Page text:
The Payroll Protection Program Is Complicated For Restaurants. One Chef Explains Why.


When the Payroll Protection Program (PPP) was launched in early April, it was meant to help small businesses get back on their feet by offering a forgivable loan to pay for two month’s worth of payroll, rent, and utilities. However, given the rules for how the money could be used, chefs and restaurant owners found the program to be deeply flawed. Still, in desperate need of funding, many applied for the loan, hoping that the rules would change. Mason Hereford, the chef and owner of Turkey and the Wolf (a Hot 10 alum) and Molly’s Rise and Shine (a Top 50 nominee) in New Orleans, was one of more than 1.6 million small businesses whose applications were approved. Here, Mason breaks down why PPP doesn’t work for restaurants, what changes would be necessary for the loan to work, and what that means for restaurants like his in the future. —Elyse Inamine

Man, I miss my fucking job. The people I work with are my best friends. I know I’m lucky. And I know it sounds like bullshit, but having fun with each other and translating that into a good time for our guests is the most important part of the job. This is easy for me to say because I work with a bunch of people wiser and more talented than I am, but knowing how to support them ain’t as obvious as it used to be. My restaurants are closed, just like thousands of others. So what do I do? I’m writing an op-ed. Go figure.

I’m on my computer constantly these days. I sit in on Zoom meetings with the Independent Restaurant Coalition (IRC). I do daily calls with the Hospitality United Alliances (HUA). Sometimes, these calls go on for hours—they can feel more like a workaholics support group. We’re consumed with figuring out how to make positive changes for the little guy restaurants. We’re wondering how to keep everyone in a job. We’re trying to survive to pay our bills. We’re trying to understand what the Payroll Protection Program (PPP) is.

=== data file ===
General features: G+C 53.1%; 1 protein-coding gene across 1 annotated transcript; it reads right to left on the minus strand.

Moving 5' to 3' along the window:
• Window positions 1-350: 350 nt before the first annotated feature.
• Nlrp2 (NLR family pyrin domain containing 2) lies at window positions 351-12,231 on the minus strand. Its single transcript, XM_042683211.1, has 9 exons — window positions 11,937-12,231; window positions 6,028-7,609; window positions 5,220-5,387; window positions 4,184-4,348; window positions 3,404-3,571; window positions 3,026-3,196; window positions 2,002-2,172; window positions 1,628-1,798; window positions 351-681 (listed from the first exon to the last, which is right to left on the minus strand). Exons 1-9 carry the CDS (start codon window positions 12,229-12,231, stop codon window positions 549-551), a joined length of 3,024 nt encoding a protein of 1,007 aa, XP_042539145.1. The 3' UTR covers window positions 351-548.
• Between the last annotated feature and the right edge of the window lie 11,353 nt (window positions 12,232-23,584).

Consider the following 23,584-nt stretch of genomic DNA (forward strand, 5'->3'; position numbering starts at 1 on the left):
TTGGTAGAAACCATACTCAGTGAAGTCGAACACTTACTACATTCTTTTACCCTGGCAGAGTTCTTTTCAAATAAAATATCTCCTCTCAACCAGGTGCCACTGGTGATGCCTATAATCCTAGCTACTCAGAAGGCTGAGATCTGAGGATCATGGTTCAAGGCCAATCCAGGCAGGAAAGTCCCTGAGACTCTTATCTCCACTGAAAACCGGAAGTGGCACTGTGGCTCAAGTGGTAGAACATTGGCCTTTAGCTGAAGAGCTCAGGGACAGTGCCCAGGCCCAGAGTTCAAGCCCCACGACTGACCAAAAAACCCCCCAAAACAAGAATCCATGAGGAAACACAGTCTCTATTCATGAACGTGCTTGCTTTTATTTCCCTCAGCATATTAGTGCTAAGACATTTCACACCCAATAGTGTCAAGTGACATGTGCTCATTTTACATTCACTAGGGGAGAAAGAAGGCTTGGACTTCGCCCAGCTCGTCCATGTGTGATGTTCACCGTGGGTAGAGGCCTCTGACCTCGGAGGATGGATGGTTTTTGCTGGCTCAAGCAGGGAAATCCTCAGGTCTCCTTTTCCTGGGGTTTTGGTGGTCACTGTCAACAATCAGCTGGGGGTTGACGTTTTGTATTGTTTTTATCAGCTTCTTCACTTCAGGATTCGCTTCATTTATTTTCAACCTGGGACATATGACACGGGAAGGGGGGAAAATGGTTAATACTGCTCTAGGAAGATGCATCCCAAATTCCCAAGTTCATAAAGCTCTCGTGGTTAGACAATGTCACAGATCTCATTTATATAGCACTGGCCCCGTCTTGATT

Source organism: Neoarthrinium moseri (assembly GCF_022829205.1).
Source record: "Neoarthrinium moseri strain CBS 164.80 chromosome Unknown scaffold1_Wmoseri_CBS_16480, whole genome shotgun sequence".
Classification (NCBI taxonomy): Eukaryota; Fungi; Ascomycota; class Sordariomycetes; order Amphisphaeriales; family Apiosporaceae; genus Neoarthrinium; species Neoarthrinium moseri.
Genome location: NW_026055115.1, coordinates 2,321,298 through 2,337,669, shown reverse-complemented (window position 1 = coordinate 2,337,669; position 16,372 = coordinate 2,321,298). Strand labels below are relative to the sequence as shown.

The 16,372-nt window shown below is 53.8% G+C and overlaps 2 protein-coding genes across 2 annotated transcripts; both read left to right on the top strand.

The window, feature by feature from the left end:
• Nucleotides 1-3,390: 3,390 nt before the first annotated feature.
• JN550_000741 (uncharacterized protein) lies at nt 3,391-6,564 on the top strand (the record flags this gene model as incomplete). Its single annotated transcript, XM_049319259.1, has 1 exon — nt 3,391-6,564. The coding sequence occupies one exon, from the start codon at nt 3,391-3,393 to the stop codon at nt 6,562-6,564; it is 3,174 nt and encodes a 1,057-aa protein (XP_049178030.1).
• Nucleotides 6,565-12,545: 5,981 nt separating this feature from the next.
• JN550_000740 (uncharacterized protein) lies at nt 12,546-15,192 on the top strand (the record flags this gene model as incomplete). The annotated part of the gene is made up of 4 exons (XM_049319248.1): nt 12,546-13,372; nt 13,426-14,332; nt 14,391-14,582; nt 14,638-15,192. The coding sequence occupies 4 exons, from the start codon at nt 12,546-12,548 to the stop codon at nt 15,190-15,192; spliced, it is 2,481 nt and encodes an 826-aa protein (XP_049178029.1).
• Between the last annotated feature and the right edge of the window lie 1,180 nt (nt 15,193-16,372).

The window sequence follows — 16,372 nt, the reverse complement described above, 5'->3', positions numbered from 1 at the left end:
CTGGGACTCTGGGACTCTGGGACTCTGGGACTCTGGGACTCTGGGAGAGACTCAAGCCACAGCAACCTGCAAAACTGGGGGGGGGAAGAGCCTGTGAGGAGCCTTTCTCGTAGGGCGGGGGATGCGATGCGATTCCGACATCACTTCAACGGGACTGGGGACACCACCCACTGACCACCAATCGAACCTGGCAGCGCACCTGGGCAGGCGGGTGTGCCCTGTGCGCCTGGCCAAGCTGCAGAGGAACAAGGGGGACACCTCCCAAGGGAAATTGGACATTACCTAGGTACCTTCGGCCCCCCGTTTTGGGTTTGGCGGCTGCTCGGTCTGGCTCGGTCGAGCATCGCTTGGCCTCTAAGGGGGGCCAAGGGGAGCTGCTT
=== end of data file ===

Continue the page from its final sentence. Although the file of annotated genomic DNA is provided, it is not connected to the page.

Before PPP came out, I was obsessed with figuring out how to get in line. I emailed a dude at the bank every couple of days, just reminding him, Hey, I’m here. I heard it was first come, first serve, which was terrifying. I realized, Wait, this might run out. Then it did. Somehow, I was approved for a PPP loan a few weeks ago. The bank told me I had 10 days to sign.

I didn’t know what to do with the thing. I’d spent so much time learning about PPP and I felt strongly that it wasn’t right for me. I thought I’d have to cut everyone’s pay to make it work, so my intention was not to take it. I wrote an email to my staff: PPP is out, you’re fucking in. This thing is confusing and full of red tape. I ain’t touching it.

I’m privileged to have a badass named Margaret as my accountant. She studied every sentence of that bill and attended an unreasonable number of webinars to learn how to interpret its limited language. If you don’t follow the rules to the letter, you have to pay back whatever the bank doesn’t forgive in two years. Keep in mind, the loans I used to open my restaurants have 10-year terms. Restaurants can handle those. But taking on a loan that you have to pay back in two years with a whack-ass, COVID-19-depressed business model is a set-up for failure. I’m worried about the tons of mom-and-pop restaurants out there who have a handful of employees and no badass accountant. This stuff is fucking dense. If you slip up, you can owe a lot of money when you don’t really have it.



Source link

Leave a Reply

Your email address will not be published. Required fields are marked *